Charter schools are eligible uses of New Market Tax Credits (NMTC). There have been 75 NMTC transactions in schools, and most of them have been charter schools.
Public charter schools do not have access to the same affordable financing options as government supported district schools. Single-site charter schools, those in high-poverty or rural areas, and those with new models are at a significant disadvantage in the facilities financing market—they have to pay much higher interest rates to borrow money. States can provide financing solutions at little to no cost. Even in a best-case financing scenario, charter schools end up saddled with debt or lease obligations—which they must pay for with their per-pupil operating funds.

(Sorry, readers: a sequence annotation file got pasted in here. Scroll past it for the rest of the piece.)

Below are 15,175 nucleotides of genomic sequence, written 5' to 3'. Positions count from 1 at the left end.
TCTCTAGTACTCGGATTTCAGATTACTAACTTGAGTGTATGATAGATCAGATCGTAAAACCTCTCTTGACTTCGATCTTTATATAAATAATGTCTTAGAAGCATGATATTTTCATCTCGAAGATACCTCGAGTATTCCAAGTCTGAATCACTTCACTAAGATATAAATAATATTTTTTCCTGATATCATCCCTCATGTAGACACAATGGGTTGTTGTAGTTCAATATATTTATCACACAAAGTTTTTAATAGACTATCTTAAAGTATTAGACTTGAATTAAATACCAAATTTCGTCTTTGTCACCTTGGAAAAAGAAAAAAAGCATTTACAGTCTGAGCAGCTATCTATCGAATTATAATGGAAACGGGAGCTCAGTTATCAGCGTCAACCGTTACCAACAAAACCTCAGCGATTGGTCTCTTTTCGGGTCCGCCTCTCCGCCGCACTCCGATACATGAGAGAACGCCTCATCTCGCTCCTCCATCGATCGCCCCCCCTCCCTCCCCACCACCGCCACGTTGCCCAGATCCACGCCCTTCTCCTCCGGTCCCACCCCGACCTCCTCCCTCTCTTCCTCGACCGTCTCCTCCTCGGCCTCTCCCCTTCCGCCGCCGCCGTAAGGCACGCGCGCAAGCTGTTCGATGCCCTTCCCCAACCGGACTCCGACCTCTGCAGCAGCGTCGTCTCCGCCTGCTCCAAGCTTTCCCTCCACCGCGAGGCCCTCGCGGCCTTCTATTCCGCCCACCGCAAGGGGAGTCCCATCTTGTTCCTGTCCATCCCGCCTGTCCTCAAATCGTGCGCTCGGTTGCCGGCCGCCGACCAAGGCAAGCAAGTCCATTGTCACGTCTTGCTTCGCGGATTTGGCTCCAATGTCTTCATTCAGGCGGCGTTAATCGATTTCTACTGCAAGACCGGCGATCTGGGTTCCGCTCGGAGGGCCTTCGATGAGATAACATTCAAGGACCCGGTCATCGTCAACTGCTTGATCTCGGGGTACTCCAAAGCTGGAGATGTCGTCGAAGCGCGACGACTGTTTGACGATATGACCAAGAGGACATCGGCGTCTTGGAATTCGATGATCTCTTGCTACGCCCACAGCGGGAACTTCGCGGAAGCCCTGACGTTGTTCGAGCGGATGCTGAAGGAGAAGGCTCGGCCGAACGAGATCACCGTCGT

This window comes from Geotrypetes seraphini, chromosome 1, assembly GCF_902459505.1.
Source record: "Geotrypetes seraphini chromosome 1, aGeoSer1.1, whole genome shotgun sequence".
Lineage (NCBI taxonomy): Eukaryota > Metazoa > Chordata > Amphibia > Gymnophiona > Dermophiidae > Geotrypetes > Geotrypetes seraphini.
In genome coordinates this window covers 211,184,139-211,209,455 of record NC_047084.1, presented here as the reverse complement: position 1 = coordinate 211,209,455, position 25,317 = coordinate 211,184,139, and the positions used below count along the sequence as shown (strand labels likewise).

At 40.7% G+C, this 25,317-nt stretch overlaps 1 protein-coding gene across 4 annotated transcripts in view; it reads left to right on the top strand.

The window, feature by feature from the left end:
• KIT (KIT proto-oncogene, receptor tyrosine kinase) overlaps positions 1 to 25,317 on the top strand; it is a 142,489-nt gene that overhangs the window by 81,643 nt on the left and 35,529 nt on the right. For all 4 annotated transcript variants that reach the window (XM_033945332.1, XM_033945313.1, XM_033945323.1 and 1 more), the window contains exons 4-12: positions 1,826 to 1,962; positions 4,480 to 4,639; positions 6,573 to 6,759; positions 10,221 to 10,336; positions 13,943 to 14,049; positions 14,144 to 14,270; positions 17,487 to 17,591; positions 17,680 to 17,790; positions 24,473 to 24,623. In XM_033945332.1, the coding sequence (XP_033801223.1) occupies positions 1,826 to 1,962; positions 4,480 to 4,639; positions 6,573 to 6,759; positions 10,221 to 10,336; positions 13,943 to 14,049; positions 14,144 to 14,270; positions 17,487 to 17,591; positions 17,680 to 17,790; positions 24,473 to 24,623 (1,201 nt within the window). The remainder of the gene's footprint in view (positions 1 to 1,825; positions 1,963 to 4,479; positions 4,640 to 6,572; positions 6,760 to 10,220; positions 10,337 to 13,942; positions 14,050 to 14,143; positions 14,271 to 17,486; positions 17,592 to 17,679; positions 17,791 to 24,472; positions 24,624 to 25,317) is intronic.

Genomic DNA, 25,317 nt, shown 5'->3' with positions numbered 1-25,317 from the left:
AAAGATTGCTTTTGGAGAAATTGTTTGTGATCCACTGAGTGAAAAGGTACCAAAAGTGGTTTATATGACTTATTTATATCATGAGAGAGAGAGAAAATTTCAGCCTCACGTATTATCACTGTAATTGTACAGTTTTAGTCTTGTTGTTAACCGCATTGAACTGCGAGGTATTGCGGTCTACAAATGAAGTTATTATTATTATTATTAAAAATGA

What federal agency has funded more charter schools facilities than any other agency? The U.S. Department of Agriculture provides key financing to develop essential community facilities in rural communities.
Historically, the government provided all the funding for public schools. There might have been some small charitable gifts, but this was largely the government's responsibility. Even for capital construction of school buildings, the municipal bond market works very efficiently.
Just like traditional public school communities, charter schools, their employees, and their families need access to a myriad of financial services—including student loans and college-planning education.
As the public charter school sector continues to mature, more schools than ever are accessing the bond market to finance their next school building.
The third edition of Borrowing with Tax-Exempt Bonds provides public charter schools with information about tax-exempt financing, including information about who and what types of projects qualify for tax-exempt financing and how to decide if tax-exempt financing might be right for your school.